I listened raptly to CBC’s ‘Cross Country Checkup’ yesterday afternoon, a 2-hour phone-in show discussing a report released last week in Ontario in which University and College faculty opine that a majority of first-year students are poorly prepared. Specifically, the students are thought to be showing (widespread) declining writing, researching and numeracy skills, and generally lacking in the sensibility to ‘knuckle down’ and embrace the rigors of coursework. Much reference was made to students’ “increasing sense of entitlement” and their eager, hyper-active proclivity to flit from distraction to distraction, from ipod to Facebook to ‘Survivor Man’ re-runs, sometimes in the course of a single class lecture. Evidently, particularly grating is the widespread use of, and citation of Wikipedia as a research ‘source’.
I thought the show was riveting with much interesting and probing commentary from guests and callers, which included a number of students phoning in their opinions. (I recommend listening to it if you’re inclined, and it can be found here: www.cbc.ca/checkup in the archives, when it’s posted.)
FYI, here is the letter I have written to Rex Murphy in response to the show:
Dear Rex, I listened to the show today that reflected the report showing declining skills and dispositions among first year college and university students. While I valued the wide-ranging commentary, I thought one important perspective was omitted. This is a perspective I have honed over my 20+ year career as an (award-winning and innovative) educator, and it is as follows: Our society, and governments in general, does a lousy job at communicating to young people clear beliefs and values about learning and education (which, by the way, are most certainly NOT the same thing).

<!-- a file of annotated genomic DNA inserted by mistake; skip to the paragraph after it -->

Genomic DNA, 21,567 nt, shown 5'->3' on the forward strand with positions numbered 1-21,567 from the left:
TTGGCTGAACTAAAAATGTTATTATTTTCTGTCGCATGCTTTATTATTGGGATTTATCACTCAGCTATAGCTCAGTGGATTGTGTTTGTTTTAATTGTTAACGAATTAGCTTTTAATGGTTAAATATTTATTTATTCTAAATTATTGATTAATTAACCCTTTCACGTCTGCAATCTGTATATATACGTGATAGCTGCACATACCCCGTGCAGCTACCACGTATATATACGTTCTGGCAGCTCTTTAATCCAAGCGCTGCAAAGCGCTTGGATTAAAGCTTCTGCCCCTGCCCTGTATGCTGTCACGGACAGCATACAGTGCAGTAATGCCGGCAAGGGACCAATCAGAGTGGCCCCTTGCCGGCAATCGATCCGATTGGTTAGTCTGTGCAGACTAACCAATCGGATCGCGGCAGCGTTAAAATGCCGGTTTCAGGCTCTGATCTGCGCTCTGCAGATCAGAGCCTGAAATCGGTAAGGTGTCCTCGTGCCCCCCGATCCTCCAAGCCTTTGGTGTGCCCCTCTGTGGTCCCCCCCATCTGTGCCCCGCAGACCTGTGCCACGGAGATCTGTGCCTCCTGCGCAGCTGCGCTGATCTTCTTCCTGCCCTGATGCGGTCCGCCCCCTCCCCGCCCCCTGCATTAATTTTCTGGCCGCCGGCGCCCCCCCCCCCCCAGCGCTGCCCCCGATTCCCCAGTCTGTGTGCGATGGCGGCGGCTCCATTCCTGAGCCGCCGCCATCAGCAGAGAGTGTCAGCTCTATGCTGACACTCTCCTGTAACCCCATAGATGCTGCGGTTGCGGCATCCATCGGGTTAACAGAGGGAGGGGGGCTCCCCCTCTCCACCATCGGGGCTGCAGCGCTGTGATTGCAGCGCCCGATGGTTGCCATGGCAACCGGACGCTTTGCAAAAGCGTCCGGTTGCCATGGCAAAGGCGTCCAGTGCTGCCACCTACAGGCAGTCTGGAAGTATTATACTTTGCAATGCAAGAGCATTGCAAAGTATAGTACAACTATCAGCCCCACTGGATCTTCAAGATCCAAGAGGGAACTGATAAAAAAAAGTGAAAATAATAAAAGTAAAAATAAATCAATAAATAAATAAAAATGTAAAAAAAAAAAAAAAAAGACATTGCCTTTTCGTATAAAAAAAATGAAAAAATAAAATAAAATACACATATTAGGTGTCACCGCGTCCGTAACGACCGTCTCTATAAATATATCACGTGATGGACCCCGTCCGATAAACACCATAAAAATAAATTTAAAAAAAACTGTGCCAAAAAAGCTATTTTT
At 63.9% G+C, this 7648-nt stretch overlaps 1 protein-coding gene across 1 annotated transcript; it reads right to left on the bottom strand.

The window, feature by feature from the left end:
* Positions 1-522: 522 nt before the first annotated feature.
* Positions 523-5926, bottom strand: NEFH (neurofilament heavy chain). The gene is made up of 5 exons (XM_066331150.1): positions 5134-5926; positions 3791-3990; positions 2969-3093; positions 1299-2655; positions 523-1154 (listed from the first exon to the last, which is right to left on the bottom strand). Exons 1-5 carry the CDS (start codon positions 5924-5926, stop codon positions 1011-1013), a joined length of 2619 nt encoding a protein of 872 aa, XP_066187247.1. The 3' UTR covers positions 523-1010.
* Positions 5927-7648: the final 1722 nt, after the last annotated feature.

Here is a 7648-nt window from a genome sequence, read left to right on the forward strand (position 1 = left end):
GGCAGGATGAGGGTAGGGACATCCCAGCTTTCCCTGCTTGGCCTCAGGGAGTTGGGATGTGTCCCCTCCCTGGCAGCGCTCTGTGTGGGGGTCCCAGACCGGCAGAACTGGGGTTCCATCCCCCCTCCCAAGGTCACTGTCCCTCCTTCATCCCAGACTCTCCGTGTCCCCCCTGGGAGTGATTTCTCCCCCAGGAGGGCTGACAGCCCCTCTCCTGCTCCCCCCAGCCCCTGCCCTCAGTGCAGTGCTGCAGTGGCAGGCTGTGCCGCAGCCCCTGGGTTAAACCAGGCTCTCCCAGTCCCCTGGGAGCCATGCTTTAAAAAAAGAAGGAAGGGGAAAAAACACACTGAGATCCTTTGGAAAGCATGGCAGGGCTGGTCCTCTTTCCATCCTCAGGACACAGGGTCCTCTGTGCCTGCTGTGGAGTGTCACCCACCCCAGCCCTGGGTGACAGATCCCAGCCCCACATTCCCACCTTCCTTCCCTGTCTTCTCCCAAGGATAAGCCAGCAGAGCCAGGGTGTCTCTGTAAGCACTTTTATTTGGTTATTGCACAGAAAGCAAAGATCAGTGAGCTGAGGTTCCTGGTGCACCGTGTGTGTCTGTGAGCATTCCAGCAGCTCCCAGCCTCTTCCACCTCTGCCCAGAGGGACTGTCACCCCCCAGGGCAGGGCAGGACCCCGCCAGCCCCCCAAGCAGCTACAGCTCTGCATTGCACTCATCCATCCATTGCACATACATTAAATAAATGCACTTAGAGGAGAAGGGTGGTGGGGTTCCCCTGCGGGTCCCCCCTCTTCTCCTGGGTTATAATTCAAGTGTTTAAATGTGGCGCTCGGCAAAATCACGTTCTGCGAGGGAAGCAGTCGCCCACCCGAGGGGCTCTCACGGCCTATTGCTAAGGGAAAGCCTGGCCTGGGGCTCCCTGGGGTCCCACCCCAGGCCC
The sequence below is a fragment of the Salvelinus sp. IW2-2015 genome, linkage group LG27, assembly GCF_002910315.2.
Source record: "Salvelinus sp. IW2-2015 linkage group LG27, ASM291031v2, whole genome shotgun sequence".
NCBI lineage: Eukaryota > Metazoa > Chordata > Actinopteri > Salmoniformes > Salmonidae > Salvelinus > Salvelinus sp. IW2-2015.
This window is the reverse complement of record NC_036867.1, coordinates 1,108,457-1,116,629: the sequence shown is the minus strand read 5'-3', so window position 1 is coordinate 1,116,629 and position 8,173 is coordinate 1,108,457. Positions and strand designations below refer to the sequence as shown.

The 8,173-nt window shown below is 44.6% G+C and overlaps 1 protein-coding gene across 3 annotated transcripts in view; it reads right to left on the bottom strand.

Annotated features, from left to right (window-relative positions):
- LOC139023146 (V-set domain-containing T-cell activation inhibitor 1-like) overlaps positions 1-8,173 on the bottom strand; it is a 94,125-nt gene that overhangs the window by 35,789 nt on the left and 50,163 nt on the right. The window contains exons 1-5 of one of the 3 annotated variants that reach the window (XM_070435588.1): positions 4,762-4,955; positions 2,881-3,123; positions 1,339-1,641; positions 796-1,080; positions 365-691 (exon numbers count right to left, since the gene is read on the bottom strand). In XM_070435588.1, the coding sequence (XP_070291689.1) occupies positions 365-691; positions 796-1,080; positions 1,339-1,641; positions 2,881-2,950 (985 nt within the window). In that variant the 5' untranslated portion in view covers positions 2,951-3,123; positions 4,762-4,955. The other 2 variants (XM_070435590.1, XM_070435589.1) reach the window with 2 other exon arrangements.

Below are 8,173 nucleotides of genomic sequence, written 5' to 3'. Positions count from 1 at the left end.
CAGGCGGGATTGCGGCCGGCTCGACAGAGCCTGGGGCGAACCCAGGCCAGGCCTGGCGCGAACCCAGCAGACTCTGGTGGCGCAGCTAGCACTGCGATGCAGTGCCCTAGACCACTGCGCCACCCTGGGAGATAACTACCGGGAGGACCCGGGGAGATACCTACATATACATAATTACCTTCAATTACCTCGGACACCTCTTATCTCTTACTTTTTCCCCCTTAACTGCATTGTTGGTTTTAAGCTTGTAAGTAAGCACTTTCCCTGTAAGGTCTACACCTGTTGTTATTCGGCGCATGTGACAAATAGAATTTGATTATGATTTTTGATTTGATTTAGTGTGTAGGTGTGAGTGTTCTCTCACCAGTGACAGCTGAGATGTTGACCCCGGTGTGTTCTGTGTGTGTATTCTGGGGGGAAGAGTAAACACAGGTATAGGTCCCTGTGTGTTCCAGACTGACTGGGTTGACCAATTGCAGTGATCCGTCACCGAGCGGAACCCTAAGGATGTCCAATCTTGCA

For example, if you were to pose a simple survey to Canadians of all ages, and ask them to identify Don Cherry vs, say, Michael Ignatieff or Roberta Bondar, you and I know that Don Cherry would win hands down. This reflects cross-generational, cultural messaging that is very effectively transmitted and absorbed. Popular, sustained messages are that all sports and entertainment celebrities (and their hyper-inflated salaries) are more important than any other professional or trades-person, and that winning a lottery will surely free one of any need to toil or endure life’s vicissitudes; it can all be bought and paid for.
These sensibilities are not new but, for crying out loud, why can’t we as a society (and in this case led by government or university faculties) create an effective social messaging campaign focused on amplifying those ‘things’ in our society that we really, really value and wish to conserve. This would illuminate both the stories of people who have done remarkable things (always characterized by sacrifice and diligence IMO), and and sensibilities like integrity, flexibility, creativity and compassion.
I think younger generations would value such messaging and we would see its positive effects as these young people merge into adulthood and choose their differing paths, whether that be post-secondary learning or something else. Like nature, our laissez-faire society abhors a vacuum. If we don’t like what’s rushed in in the edu-tainment age, then we CAN do something about it besides whine.
– Sincerely, Michael Maser